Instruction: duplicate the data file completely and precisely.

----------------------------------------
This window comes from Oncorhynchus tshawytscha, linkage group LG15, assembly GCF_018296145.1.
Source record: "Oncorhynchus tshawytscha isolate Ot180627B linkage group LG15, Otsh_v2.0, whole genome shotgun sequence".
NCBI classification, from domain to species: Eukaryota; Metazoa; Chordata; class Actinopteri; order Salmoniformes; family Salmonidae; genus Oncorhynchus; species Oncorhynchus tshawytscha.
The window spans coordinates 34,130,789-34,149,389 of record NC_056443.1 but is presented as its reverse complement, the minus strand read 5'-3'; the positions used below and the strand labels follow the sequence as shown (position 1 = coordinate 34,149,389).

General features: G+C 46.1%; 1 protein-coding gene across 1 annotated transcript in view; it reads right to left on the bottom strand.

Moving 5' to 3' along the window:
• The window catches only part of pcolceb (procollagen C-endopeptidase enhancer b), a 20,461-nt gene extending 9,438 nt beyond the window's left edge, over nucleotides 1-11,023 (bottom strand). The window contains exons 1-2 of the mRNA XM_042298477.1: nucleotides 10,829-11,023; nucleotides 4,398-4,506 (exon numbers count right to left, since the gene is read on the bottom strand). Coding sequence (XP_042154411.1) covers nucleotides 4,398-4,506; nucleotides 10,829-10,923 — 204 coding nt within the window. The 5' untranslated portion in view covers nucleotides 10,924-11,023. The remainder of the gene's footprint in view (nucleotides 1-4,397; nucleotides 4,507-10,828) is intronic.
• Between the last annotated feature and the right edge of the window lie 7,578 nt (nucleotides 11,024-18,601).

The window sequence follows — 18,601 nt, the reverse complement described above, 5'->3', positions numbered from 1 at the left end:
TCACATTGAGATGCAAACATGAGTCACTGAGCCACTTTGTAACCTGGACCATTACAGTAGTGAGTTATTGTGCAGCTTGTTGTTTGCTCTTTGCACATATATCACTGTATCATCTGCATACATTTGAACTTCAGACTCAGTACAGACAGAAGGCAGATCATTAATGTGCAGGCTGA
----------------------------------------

This window comes from Oncorhynchus tshawytscha, linkage group LG15, assembly GCF_018296145.1.
Source record: "Oncorhynchus tshawytscha isolate Ot180627B linkage group LG15, Otsh_v2.0, whole genome shotgun sequence".
NCBI classification, from domain to species: Eukaryota; Metazoa; Chordata; class Actinopteri; order Salmoniformes; family Salmonidae; genus Oncorhynchus; species Oncorhynchus tshawytscha.
The window spans coordinates 34,130,789-34,149,389 of record NC_056443.1 but is presented as its reverse complement, the minus strand read 5'-3'; the positions used below and the strand labels follow the sequence as shown (position 1 = coordinate 34,149,389).

General features: G+C 46.1%; 1 protein-coding gene across 1 annotated transcript in view; it reads right to left on the bottom strand.

Moving 5' to 3' along the window:
• The window catches only part of pcolceb (procollagen C-endopeptidase enhancer b), a 20,461-nt gene extending 9,438 nt beyond the window's left edge, over nucleotides 1-11,023 (bottom strand). The window contains exons 1-2 of the mRNA XM_042298477.1: nucleotides 10,829-11,023; nucleotides 4,398-4,506 (exon numbers count right to left, since the gene is read on the bottom strand). Coding sequence (XP_042154411.1) covers nucleotides 4,398-4,506; nucleotides 10,829-10,923 — 204 coding nt within the window. The 5' untranslated portion in view covers nucleotides 10,924-11,023. The remainder of the gene's footprint in view (nucleotides 1-4,397; nucleotides 4,507-10,828) is intronic.
• Between the last annotated feature and the right edge of the window lie 7,578 nt (nucleotides 11,024-18,601).

The window sequence follows — 18,601 nt, the reverse complement described above, 5'->3', positions numbered from 1 at the left end:
TCACATTGAGATGCAAACATGAGTCACTGAGCCACTTTGTAACCTGGACCATTACAGTAGTGAGTTATTGTGCAGCTTGTTGTTTGCTCTTTGCACATATATCACTGTATCATCTGCATACATTTGAACTTCAGACTCAGTACAGACAGAAGGCAGATCATTAATGTGCAGGCTGA